There is never a bad time to invest in real estate. A real estate investment, especially real estate, means that you will have a constant income that will continue even after retirement. In addition to the rental income, your property will be appreciated if you decide to resell it years later.

The truth is that few Americans can afford to buy an investment property with direct financing.

Fortunately, you don’t need to have a lot of money to own an investment property, as there are plenty of other financial options out there.

Here are different types of financing you might consider.

hard money lenders

Hard money lenders are private lenders, usually high-value individuals or companies, who finance real estate investors for a profit on borrowed money. While hard money lenders are primarily used to finance, repair and return types of property, you can still use this option to finance your investment property under certain circumstances.

The advantage of hard money lenders is that their approval requirements are less stringent than conventional loans, which means you can take advantage of an urgent opportunity.

The main disadvantages of hard money are that execution times are short; typically, a few months to a year, and interest can be significantly higher than conventional loans.

You can get help finding money lenders near you on this page on the HardMoneyHome.com website.

Conventional mortgages

Many investment property investors prefer conventional loans, and for good reason. Conventional mortgages have extended repayment periods that are easy to manage.

However, financial institutions offering this option may require borrowers to have a good credit rating, and loan approvals can take days. In other words, you risk losing urgent offers. But if you can qualify for a conventional mortgage, it’s one of the best ways to finance an investment property.

Home Equity Loans

If you have other properties in your name, home equity loans are a great option for you. Many financial institutions typically offer home equity loans and have pre-set interest rates and payment periods. In this type of financing, the lender uses the borrower’s existing properties as collateral.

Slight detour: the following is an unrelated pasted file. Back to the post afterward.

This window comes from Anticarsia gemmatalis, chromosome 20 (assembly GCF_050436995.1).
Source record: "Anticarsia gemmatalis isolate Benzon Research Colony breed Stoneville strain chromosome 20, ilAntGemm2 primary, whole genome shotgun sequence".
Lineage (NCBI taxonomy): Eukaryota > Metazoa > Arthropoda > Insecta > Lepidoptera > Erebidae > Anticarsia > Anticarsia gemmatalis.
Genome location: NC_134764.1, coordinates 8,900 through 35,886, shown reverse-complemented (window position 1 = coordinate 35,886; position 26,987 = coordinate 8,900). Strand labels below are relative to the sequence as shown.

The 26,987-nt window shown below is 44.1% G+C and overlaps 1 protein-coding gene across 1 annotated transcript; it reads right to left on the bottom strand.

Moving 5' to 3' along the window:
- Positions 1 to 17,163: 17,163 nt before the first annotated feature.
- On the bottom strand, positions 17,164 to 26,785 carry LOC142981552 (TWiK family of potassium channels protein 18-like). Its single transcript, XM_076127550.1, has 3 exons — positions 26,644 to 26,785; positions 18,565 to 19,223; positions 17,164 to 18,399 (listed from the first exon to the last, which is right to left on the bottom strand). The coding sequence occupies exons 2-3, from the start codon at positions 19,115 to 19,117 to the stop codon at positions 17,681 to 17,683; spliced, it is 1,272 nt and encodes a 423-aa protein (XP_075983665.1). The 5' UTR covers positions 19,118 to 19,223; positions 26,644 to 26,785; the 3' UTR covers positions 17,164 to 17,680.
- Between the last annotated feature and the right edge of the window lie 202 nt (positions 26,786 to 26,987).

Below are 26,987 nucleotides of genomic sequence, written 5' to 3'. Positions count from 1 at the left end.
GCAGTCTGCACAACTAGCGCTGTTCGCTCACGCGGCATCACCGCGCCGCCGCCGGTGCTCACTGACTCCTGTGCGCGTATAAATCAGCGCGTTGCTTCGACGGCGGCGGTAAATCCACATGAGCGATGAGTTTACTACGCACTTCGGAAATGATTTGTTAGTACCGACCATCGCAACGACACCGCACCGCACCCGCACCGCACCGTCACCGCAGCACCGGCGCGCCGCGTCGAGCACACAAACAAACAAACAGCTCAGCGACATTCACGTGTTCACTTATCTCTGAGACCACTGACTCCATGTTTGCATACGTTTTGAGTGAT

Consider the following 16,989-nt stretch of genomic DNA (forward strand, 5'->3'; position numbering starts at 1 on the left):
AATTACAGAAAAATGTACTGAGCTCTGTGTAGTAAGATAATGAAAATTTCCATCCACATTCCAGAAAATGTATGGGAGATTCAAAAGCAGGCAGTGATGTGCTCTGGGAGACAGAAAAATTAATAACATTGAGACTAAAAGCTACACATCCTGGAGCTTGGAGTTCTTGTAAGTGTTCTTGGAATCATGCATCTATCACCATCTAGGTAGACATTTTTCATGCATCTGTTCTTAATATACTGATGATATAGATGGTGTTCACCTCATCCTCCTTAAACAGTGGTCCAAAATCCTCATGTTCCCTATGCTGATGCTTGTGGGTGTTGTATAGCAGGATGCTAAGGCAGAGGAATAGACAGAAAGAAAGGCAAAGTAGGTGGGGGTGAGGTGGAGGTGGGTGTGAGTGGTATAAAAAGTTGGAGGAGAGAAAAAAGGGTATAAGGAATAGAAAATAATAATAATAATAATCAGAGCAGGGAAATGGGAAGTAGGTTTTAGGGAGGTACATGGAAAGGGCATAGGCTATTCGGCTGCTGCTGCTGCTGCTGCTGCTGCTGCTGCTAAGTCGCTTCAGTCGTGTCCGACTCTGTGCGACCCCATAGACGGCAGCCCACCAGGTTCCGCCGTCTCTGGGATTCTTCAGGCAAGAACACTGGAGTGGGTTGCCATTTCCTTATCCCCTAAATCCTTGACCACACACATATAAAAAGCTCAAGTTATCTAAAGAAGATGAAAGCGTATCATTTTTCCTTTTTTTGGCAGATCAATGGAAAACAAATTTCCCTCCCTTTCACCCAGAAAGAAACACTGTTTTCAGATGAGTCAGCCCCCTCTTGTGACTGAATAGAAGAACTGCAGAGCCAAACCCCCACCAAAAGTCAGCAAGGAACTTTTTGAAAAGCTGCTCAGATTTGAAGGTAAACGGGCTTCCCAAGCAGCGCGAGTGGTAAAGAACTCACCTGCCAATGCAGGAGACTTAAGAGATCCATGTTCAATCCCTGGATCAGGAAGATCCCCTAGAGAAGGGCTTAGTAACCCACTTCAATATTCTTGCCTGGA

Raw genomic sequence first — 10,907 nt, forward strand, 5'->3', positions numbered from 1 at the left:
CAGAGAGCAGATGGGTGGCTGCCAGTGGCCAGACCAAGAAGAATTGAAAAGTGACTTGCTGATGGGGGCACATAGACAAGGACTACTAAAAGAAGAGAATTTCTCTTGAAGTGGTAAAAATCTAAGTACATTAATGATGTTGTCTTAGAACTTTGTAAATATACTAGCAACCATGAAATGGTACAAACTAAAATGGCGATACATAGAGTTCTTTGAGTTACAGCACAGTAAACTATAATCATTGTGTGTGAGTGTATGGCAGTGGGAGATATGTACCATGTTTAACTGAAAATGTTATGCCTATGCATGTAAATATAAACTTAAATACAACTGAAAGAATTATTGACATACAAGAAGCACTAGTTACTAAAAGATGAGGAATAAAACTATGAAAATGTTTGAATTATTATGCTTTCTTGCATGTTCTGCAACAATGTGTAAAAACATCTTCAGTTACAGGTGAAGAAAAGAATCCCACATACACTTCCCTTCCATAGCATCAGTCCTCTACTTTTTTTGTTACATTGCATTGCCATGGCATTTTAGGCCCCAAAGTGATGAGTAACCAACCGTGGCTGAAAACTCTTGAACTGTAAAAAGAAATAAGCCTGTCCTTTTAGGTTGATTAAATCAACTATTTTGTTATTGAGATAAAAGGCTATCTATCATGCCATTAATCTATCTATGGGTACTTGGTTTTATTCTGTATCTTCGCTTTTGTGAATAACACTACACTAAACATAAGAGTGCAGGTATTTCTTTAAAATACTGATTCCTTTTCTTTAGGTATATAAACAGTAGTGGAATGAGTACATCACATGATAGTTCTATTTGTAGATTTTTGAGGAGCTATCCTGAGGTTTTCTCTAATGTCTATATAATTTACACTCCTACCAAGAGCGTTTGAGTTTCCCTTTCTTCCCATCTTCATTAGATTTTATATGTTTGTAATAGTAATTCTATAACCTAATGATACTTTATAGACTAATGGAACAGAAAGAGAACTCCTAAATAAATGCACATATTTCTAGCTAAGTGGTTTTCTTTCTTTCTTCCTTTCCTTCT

Typically, a borrower can borrow up to 80% of the value of existing properties under this option. Home equity loans also allow borrowers to obtain money for any other reason other than real estate, as long as they make fixed deposits each month.

Vendor financing

Seller financing is one of the lesser known home financing options. As its name suggests, financing is provided by the seller of the property.

However, this does not involve monetary financing per se. Instead, the seller and buyer enter into a contractual-like agreement to agree on the number of monthly payments, repayment schedule, and interest.

The agreement also specifies the repercussions in the event of default.

This option is only possible if the seller has full ownership of the property and has no outstanding mortgage payments, which can be rare to find.

Pension fund loans

While retirement funds are for golden years, borrowing to invest in a good cause is a good idea.

Many pension funds allow members to borrow from their pension funds, with the limit often being $50,000. The good side of this investment option is that you can always have your retirement secured by your investment.

Additionally, you can use the returns you get from your investment to maintain your retirement fund loan, which means you still receive your retirement funds when you retire. The downside of this option is the limitation on the level of funding you can access.

The above information does not constitute any form of advice or recommendation by London Loves Business and is not intended for use by users in making (or refraining from making) investment decisions. Appropriate independent advice should be obtained before making such a decision. London Loves Business takes no responsibility for winnings or losses.